Once an object has been instantiated, we can also use
the dot operator to access its fields
BankAccount account = new BankAccount();
// … omitted statements
double canSpend = account.balance;
account.balance = 15000;

Referencing fields in this way is generally discouraged
with a few exceptions

Instance variables should typically be accessed and
modified using accessor and mutator methods
18
The String Object
A Primitive? An Object? Superman?



Earlier, we learned about the char data type,
used to store a single character
In Java, the String object represents
Also referred toa series (or
string) of characters
as string literals
String constants in Java are encapsulated by
double quotes
 String

name = “Peter”;
Strings are Objects in Java
 Lots
 int
of predefined functionality
length = name.length();
19
The String Class

Java implicitly
calls the
Because strings are so common,
we don't
have
String constructor when a
to use the new operator to create
a String
String literal
is assigned to
String literal
variables
object with a string constant / string
String text = “was it a rat I saw";

This is special syntax that works only for strings

Each string literal (enclosed in double quotes)
represents a String object
20
The String Object

Strings can be “added” like numeric
primitives with the ‘+’ and ‘+=‘ operators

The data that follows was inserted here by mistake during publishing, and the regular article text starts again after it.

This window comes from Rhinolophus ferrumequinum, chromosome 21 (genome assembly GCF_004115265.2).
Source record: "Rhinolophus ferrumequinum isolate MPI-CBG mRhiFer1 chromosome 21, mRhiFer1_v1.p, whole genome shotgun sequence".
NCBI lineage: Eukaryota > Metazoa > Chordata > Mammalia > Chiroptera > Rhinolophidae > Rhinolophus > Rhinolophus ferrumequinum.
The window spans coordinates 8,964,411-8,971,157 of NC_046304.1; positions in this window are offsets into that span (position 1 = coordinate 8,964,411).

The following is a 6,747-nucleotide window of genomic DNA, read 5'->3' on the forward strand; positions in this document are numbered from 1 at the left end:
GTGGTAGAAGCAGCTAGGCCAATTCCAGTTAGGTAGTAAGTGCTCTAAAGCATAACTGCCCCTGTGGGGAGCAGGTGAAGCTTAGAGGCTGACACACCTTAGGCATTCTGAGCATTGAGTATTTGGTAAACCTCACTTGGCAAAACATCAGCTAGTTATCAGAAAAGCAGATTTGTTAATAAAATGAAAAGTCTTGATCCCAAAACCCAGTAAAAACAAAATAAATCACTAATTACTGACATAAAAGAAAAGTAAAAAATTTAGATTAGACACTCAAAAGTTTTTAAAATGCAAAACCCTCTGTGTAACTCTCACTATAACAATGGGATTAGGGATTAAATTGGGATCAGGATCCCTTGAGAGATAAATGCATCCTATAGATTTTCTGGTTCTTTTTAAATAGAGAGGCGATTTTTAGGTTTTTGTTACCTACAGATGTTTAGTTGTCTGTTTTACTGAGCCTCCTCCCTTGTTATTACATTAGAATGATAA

 This
is referred to as concatenation
String firstName = “George”;
String lastName = “Henrichs”;
String name = firstName + “ “ + lastName;
// “George Henrichs”
// ...Or
String name = lastName;
name += “, “ + firstName;
// “Henrichs, George”
21
The String Object

Strings can be also concatenated with primitive
types:
String name = “George”;
double examGrade = 89.7;
String output = name + “ received an “ + examGrade + “% on
exam 1”;
// “George received an 89.7% on exam 1”

The resultant type of an expression is the widest
type of the operands of that expression
 Strings
are “wider” than any type
22
Of Strings and Objects
The toString Method

We can define a special method toString to specify
the String representation of an object
public String toString () {
return accountNum + “: “ + balance;
}


A default implementation of toString is provided for us if we
don’t define one
This allows object variables to be concatenated with
Strings:
BankAccount account = new BankAccount(10000, 50000.0);
System.out.println(“The account: “ + account);
23
Printing Strings to the Command Line
System.out.print and System.out.println

We can print any String to the command line
with two methods provided by Java
 System.out.print
 System.out.println
String name = “George”;
double examGrade = 89.7;
String output = name + “ received an “ + examGrade + “% on
exam 1”;
System.out.println(output);
24
String Methods
Immutable Objects
